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I enjoyed reading yesterday’s blog by Serge Dedina, with photos and his account of a disappearing beach lifestyle and quirky characters. The changes Serge is documenting in his hometown of Imperial Beach are important for our region to recognize. IB represents an important and disappearing element of the “California mystique” that has attracted people to our state for generations, and inspired the HBO production he described.
I was surprised that no one commented on what Serge posted. In contrast, I received several comments re: my “day in the life” post. But given the interest in politics – especially during an election year – I guess that’s to be expected.
The calendar info was offered in response to questions I’ve received re: how I spend my time. Yesterday was especially busy due to the travel up north. Most days, there are multiple demands on my time, but I get to stay in one city.
One post asked: “how do I assure myself that staff is accurately communicating my needs, and that you, not they, are making decisions?”
My office staff in Sacramento and San Diego meet with people when I’m not available, contact state agencies to answer constituents questions, and keep me informed when someone needs to meet with me personally. All letters from my office are reviewed and signed by me personally before they go out. Sometimes I will make changes to a letter, or call a person rather than respond in writing. Other times I ask for a meeting to be set up to discuss their questions.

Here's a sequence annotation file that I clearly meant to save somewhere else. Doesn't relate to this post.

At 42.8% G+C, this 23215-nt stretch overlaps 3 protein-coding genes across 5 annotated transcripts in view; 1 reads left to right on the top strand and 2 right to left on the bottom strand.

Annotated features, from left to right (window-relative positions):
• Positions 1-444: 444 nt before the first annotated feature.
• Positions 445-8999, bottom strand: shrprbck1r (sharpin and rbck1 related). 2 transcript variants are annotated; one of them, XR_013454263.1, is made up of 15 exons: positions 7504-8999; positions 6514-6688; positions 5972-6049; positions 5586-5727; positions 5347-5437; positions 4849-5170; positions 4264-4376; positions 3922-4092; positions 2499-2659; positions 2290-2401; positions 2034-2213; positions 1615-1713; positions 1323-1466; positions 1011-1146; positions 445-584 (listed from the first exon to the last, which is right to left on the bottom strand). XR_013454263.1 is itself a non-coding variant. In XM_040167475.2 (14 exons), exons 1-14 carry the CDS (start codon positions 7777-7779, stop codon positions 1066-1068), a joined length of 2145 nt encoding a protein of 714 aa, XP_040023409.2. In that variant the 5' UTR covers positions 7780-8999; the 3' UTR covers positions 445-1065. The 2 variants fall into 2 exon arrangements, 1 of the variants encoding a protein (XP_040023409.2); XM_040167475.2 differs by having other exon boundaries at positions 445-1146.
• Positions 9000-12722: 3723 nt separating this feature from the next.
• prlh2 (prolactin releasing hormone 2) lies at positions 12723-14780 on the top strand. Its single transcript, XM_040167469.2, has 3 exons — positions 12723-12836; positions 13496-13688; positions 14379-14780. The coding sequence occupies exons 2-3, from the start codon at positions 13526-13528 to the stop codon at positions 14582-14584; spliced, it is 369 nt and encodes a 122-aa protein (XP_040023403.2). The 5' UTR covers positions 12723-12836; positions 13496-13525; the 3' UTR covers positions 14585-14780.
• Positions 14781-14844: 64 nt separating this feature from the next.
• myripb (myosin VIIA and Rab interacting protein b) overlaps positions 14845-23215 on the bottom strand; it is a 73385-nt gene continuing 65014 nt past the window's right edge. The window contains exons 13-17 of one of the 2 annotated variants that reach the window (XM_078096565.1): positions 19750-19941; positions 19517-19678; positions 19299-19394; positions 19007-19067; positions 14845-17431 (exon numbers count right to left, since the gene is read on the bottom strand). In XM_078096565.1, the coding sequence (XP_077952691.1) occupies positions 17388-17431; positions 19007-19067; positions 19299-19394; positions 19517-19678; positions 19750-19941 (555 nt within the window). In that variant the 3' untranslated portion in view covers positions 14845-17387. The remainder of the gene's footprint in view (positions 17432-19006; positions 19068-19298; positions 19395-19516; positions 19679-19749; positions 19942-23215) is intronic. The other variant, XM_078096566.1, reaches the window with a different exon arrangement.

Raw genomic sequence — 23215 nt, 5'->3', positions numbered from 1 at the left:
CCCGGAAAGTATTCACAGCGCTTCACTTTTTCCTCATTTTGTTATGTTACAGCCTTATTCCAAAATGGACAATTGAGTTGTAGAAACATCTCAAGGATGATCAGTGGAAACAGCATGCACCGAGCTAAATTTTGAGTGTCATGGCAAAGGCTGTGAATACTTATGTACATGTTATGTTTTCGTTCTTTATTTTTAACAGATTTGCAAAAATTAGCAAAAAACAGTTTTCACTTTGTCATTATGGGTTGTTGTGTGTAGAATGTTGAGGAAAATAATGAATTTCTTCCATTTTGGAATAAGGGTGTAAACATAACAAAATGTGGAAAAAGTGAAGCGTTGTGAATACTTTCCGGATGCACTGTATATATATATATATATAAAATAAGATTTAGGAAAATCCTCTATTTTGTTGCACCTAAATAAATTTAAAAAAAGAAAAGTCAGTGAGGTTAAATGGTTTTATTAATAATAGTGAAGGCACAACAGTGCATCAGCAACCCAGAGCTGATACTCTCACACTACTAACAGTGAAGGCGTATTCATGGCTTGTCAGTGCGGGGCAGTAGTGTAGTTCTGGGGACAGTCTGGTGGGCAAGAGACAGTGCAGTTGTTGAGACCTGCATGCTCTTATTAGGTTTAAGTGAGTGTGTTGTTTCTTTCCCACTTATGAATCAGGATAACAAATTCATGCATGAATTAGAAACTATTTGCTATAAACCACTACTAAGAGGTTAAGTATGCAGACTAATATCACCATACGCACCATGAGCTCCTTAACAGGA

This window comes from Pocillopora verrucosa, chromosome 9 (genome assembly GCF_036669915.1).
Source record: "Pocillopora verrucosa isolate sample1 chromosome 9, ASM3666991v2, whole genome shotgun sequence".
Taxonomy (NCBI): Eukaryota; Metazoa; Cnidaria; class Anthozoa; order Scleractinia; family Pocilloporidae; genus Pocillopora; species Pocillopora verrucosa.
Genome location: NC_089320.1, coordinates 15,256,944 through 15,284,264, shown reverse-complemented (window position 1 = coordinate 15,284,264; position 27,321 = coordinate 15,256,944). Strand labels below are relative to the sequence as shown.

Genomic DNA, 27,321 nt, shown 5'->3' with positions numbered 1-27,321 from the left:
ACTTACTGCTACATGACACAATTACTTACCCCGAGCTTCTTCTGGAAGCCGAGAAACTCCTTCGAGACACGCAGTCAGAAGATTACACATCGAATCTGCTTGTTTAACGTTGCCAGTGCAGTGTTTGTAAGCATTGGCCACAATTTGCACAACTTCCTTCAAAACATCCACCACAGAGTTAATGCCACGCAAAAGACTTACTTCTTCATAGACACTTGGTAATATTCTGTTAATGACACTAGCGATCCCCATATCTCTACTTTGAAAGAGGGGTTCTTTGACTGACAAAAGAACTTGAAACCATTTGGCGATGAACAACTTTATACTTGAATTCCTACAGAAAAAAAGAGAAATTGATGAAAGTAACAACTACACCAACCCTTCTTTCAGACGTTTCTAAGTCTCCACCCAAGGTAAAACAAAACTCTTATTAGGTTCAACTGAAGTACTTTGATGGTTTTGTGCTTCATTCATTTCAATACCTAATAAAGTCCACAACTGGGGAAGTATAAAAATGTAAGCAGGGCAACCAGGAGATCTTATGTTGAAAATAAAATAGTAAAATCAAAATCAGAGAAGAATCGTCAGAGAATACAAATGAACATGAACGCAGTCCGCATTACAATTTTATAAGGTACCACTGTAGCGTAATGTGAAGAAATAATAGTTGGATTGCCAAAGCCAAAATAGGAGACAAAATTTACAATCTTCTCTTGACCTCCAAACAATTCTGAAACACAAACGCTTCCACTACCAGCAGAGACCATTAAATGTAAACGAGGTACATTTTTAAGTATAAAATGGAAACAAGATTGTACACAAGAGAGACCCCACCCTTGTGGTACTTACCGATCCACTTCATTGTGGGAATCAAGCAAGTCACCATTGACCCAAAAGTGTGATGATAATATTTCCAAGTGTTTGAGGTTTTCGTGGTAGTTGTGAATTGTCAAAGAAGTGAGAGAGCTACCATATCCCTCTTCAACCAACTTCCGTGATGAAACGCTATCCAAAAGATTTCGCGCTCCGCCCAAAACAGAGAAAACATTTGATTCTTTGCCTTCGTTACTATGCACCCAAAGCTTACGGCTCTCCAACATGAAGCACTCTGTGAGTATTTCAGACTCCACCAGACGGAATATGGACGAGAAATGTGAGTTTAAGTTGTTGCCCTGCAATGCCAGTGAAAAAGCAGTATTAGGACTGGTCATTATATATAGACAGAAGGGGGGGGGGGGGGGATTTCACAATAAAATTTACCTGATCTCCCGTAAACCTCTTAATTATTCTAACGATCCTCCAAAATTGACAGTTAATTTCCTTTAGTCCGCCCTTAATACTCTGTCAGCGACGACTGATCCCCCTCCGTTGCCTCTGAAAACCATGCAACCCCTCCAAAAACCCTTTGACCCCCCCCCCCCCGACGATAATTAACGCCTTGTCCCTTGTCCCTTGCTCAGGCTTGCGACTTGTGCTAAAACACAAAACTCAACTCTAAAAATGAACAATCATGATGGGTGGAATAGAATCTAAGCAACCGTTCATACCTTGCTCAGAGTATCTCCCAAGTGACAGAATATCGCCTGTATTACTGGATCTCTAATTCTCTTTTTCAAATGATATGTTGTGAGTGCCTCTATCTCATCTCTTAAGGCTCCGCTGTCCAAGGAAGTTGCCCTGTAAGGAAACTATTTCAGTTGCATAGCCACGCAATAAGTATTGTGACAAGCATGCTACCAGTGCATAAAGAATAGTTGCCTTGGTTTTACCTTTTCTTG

The employees in the offices of elected officials typically work long hours and weekends, and the salaries of all state employees are public knowledge – most don’t earn as much as they could in private business. I’m fortunate to have smart people working in my office, providing excellent constituent services, and I rely on them for information, and also to investigate issues that could lead to new laws.
As for my votes – my staff advises me of comments received from constituents, and forwards emails and letters that arrive at the office. I take these into account when voting in Sacramento.
I can understand concerns about how our tax dollars are used. Before I was elected I was a community college teacher, and managed state and federal grants to develop information technology programs. When those funds began to disappear as the economy slowed, I decided to give up my teaching position and enter politics to work to get those dollars back.
A big motivation for me was, frankly, fear. I feared today’s students – the children of “ordinary citizens with ordinary jobs and ordinary schedules” as one post described – were being denied the affordable and good quality educational opportunities many of us had while growing up in California. I feared that despite spending billions on education in our state, the next generation would not be ready to take on the challenges that we face as the world’s 6th largest economy, and home to nearly 37 million people.
The only way California will continue to succeed is by supporting smart, healthy, educated and committed people, ready to work in the most diverse state in the most diverse nation in the world. We can claim many Nobel Prize winners in our universities – but few college programs really prepare people for life as an elected official.
I welcome your thoughts on how to improve that. Politics matter in people’s lives, so how can we best prepares someone for this line of work? The schedule I posted yesterday shows how demanding and diverse the role of an elected official can be. What provides the best “vocational training” for this job?